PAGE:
On top of the dueling civil lawsuits, Travis County District Attorney Ronnie Earle has, according to TAB's federal lawsuit, been leading a grand jury through the facts of the case to decide whether TAB broke any criminal laws with its election program. The federal lawsuit filed by TAB seeks to stop that criminal investigation, saying it violates free speech and free association protections in the federal constitution. The suit also seeks a "declaration" that the group has a right to conduct the kind of "issue-oriented" ad campaign it ran last year without being forced to file disclosure statements and the like.
It cites grand jury subpoenas sent to TAB president Bill Hammond, to Don Shelton, who works there, and to Bob Thomas of Thomas Graphics, who printed the ads (Conflict Alert: Thomas Graphics prints Texas Weekly, but has no financial interest in it, nor we in them) as evidence of a criminal investigation. And the suit says that "if Hammond is required to comply with these subpoenas," it would constitute a violation of his free speech rights, which are "under siege in both civil and criminal arenas." The suit says Hammond and the others were told not to reveal the existence of the subpoenas, and then accuses the district attorney of telling reporters about the investigation.
The lawsuit asks for a temporary restraining order and then a permanent injunction to stop the criminal investigation. Earle didn't return our calls for comment.
Follow the Bouncing Judges
Advance Rob Junell's marker; the former Democratic state legislator from San Angelo, appointed by President George W. Bush for a federal judgeship, won unanimous approval from the Senate Judiciary Committee and is now up for consideration by the full Senate.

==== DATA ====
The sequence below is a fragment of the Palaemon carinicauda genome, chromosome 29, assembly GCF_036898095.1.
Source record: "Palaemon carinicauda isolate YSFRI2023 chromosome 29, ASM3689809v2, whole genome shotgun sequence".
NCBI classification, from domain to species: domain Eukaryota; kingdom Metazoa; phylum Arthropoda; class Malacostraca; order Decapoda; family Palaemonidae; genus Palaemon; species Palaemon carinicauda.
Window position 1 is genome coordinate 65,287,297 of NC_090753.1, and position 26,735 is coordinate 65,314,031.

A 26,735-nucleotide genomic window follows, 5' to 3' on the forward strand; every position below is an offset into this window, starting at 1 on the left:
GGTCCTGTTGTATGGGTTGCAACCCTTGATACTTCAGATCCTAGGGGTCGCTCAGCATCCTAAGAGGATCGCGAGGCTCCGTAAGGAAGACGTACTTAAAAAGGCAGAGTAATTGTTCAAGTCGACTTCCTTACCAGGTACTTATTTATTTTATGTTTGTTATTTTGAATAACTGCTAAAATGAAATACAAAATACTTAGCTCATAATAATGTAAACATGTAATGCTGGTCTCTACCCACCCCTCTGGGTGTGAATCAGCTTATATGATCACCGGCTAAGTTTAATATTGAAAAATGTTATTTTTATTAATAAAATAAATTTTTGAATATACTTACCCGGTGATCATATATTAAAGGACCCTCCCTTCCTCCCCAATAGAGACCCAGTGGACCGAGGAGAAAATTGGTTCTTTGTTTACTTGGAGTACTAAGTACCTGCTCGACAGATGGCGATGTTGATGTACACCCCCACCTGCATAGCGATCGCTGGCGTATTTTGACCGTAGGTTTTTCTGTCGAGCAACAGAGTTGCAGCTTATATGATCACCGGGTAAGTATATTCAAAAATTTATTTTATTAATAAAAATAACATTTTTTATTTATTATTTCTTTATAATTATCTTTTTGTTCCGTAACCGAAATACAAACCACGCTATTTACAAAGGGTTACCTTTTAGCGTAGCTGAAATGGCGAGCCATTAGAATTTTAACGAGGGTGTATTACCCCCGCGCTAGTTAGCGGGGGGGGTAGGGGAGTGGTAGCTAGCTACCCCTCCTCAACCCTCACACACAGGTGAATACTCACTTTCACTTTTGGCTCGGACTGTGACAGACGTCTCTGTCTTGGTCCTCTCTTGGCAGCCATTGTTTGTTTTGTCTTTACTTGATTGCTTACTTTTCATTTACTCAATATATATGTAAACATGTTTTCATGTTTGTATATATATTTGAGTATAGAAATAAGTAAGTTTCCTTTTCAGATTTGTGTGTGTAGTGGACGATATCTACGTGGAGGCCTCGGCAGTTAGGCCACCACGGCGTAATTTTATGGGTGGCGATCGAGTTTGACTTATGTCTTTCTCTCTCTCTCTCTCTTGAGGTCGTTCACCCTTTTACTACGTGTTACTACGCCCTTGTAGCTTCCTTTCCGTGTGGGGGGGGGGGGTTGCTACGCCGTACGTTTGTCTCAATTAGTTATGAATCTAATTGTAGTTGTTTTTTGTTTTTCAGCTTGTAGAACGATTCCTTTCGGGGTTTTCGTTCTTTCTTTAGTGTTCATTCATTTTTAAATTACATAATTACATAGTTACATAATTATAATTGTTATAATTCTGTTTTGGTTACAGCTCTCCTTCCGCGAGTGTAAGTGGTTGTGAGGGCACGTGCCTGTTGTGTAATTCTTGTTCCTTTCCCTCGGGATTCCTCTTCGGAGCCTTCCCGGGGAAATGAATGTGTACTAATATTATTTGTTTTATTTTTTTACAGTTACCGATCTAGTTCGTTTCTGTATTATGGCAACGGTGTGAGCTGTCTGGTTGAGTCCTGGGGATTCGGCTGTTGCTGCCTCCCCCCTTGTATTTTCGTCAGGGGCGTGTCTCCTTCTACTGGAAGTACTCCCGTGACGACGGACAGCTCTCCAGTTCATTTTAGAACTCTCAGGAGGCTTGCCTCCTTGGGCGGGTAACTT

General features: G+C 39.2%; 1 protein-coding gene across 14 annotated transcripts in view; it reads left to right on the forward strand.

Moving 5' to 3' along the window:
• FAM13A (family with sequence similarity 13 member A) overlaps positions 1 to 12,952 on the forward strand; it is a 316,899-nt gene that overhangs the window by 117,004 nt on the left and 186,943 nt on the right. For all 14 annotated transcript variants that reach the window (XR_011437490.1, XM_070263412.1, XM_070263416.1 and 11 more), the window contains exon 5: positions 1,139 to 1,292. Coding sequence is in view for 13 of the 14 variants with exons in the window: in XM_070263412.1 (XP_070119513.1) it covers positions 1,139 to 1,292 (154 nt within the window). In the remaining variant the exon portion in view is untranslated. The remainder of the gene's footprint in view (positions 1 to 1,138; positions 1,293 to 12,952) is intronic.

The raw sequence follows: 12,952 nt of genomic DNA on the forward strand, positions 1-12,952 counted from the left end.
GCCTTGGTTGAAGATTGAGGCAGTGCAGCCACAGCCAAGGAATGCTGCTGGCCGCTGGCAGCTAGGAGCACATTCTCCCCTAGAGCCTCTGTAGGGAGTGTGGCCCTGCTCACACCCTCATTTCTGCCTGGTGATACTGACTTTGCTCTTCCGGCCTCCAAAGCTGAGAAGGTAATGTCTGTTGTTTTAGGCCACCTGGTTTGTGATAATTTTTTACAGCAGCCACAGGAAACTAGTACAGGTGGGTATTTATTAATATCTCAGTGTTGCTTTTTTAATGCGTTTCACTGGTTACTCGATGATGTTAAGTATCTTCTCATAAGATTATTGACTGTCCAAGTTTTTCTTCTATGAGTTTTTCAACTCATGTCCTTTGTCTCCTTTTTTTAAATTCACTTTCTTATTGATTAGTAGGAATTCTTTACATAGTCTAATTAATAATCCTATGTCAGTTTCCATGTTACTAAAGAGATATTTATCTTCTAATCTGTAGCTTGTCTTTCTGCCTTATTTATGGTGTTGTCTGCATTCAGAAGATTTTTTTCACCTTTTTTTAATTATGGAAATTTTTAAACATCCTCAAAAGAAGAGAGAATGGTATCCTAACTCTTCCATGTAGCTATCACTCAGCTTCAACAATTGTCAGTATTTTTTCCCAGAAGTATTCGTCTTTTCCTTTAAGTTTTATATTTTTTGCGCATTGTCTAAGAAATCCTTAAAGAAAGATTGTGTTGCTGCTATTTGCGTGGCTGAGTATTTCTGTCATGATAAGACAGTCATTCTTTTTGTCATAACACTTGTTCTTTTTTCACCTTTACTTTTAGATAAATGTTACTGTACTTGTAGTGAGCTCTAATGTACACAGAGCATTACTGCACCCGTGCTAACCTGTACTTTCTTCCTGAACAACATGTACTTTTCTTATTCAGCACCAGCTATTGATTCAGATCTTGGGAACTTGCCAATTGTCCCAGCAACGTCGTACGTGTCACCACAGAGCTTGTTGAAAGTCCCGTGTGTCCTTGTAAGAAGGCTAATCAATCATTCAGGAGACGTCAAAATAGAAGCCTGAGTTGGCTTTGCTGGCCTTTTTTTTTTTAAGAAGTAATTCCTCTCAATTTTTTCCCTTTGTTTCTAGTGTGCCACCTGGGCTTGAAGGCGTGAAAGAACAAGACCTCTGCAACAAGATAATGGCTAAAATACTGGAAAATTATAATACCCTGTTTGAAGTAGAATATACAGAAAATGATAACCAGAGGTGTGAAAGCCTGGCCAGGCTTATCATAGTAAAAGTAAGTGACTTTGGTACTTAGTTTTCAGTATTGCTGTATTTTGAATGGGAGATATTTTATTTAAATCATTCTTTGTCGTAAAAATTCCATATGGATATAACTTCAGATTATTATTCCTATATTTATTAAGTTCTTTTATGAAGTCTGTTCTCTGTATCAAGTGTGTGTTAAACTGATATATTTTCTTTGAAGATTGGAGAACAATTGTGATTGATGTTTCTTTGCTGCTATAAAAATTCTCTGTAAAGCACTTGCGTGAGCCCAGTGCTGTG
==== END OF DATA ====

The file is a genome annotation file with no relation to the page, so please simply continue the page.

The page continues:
The President gave notice he's appointing U.S. District Judge Edward Prado of San Antonio to the 5th Circuit Court of Appeals, based in New Orleans. That's for the "other" Texas opening on the court; Bush reappointed Texas Supreme Court Justice Priscilla Owen for the other post after the Senate Judiciary Committee voted against her last year, when the Democrats were in charge there. One of the U.S. senators who'll hear the nominations is John Cornyn of Texas, who served with Owen on the Texas Supreme Court, and who was a judge in San Antonio before coming to Austin for the judgeship and then a stint as attorney general.
One more: Before the ink was dry on the Prado nomination, Cornyn and U.S. Sen. Kay Bailey Hutchison recommended Xavier Rodriguez for "a pending federal judicial vacancy" in San Antonio. That's Prado's job, apparently. Rodriguez, appointed by Gov. Rick Perry to the Texas Supreme Court, lost a Republican primary to Steven Wayne Smith last March. Smith went on to win the November election, while Rodriguez returned to San Antonio and told supporters that his first political race was probably his last one. If he's nominated and confirmed, he'll get a lifetime spot on the federal bench.
Thought Fundraising Season was Over?
We scribbled a while back about Victor Carrillo, the newest appointee to the Texas Railroad Commission, who can't serve on that panel until he's been confirmed by the Senate. That's because he was appointed after the legislative session was already underway. Had he been appointed before lawmakers convened, he'd have been allowed to serve while the Senate considered the nomination.